Day 1 :
TNO Technical Sciences, The Netherlands
Time : 9:15-10:00
Hartmut R Fischer is a Senior Research Scientist in TNO Technical Sciences and monitors materials’ performance and as such connected with all kinds of materials, their testing and evaluation with a focus on materials under extreme environments and the high end equipment applications. His areas of current activities are the assessment of pavement durability as well as adhesion and surface studies, the study and design of self-healing systems, the investigation and understanding of the micro structure of building materials leading to the design of modern building materials for applications under extreme circumstances. He acts as co-Promoter for PhD students and Mentor of Post-Docs at the TU Eindhoven and Delft in the areas polymer nanocomposites, self-healing systems and transport in porous media. He is also a referee for the German and Dutch Research Council as well as for about 40 scientific journals. He has authored 185 refereed publications, 35 patents and 8 book chapters.
Asphaltenes are a complex mixture of different molecules with similar chemical characteristics which are insoluble in aliphatic solvents (e.g. heptane) but soluble in aromatic ones (e.g. toluene). However, being also known as the ‘cholesterol’ of crude oil, they precipitate, adhere to surfaces and, in the worst cases, cause costly pipe blockages and alter the wetting characteristics of mineral surfaces within the reservoir, hindering oil recovery efficiency. Similar effects are also observed with respect to waxes. Even at very low concentrations in ‘good’ solvents, both still have a strong tendency to form nanoaggregates or nanocrystallites which transfer to micro- and macro-aggregates whose structure and formation remain largely unknown despite much research. Aggregation proceeds from specific strong interaction sites located at the periphery of the asphaltene molecules. They drive the reversible association in two-dimensional sheets, a morphology which is consistent with reported scattering and viscosity data. Precipitation eventually occurs, determined by van der Waals attractions between aggregates, when the solubility parameter of the solvent is shifted. In our current research, we have focused on the several steps to tackle this problem which can heavily impact the economic value of a project, especially in harsh sub-sea environments, where deposition can halt production altogether. For example, intervention costs for asphaltene removal for a land-based well up to $0.5 MM US translates to more than $3 MM US for off-shore well production, and the economic loss as a result of lost/delayed production can amount to $1.2 MM US per day. The ability to predict the occurrence and magnitude of asphaltene deposition in wellbores is critical to forecast the related flow assurance challenges for deep and ultradeep water production. We therefore have the goal to find a solution (chemical, mechanical or otherwise) namely to: a) Understand the issues and help characterize the problem, b) Prevent or inhibit deposition (asphaltene alone or in combination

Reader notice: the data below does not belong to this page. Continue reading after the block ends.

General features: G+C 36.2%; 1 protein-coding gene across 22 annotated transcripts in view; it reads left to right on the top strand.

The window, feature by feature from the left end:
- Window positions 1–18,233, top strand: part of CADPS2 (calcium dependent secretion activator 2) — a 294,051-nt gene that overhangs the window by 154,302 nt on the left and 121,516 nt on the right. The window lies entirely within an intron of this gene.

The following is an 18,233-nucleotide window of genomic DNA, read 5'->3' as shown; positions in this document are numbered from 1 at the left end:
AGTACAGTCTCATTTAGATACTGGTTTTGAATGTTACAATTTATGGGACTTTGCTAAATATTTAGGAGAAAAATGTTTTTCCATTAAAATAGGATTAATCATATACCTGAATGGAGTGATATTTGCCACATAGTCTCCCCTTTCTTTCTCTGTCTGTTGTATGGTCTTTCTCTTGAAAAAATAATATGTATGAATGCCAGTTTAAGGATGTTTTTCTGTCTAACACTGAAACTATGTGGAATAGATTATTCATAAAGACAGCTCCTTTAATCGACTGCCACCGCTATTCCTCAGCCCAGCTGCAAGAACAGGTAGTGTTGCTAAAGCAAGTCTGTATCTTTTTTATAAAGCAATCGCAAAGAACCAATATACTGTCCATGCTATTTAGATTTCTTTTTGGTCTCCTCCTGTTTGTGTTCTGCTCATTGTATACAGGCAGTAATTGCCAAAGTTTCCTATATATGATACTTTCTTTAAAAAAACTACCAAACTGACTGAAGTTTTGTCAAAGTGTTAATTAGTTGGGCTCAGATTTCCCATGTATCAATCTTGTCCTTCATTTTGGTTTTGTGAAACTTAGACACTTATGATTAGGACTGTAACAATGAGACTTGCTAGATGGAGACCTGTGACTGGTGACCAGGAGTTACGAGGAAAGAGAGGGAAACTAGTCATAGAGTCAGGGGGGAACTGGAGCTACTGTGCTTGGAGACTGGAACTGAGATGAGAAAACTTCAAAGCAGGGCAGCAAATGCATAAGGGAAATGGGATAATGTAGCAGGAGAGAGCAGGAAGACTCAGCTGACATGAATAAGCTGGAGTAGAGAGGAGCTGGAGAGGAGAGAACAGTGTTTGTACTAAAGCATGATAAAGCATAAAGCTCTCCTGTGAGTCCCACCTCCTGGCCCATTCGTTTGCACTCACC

Roma Tre University, Italy
Time : 10:00-10:45
Fabrizio Paolacci graduated in Civil Engineering in 1992 at the University of Rome "La Sapienza" and completed his PhD in Structural Engineering in 1997. He is currently working as an Assistant Professor in Structural Engineering at University Roma Tre, Department of Engineering. He gained a long standing experience in the management of research projects about experimental assessment of the seismic response of structures. He is currently PI of many European projects. From 2008 to 2013, he assumed the role of Scientific Coordinator of the Laboratory of Testing Materials and Structures of the Department of Structures of the University Roma Tre. He has received a Fellowship provided by CNR (National Research Council) for a research activity of six months at the Department of Civil and Environmental Engineering of University of California at Berkeley from September 1999 to February 2000 as a Visiting Scholar. He is author of more than 100 publications on international peer-reviewed journals and conferences.
Liquid steel storage tanks are strategic structures for industrial facilities and have been widely used both in nuclear and non-nuclear power plants. Typical damage to tanks occurred during past earthquakes such as cracking at the bottom plate, elastic or elastoplastic buckling of the tank wall, failure of the ground anchorage system and sloshing damage around the roof, etc. Due to their potential and substantial economic losses as well as environmental hazards, implementations of seismic isolation and energy dissipation systems have been recently extended to liquid storage tanks. Although the benefits of seismic isolation systems have been well known in reducing seismic demands of tanks; however, these benefits have been rarely investigated in literature in terms of reduction in the probability of failure. In this paper, a vulnerability-based design approach of a sliding concave bearing system for an existing elevated liquid steel storage tank is presented by evaluating the probability of exceeding specific limit states. Firstly, nonlinear time history analyses of a three dimensional stick model for the examined case study are performed using a set of ground motion records. Fragility curves of different failure modes of the tank are then obtained by the well-known cloud method. In the following, a seismic isolation system based on concave sliding bearings is proposed. The effectiveness of the isolation system in mitigating the seismic response of the tank is investigated by means of fragility curves. Finally, an optimization of design parameters for sliding concave bearings is determined based on the reduction of the tank vulnerability or the probability of failure.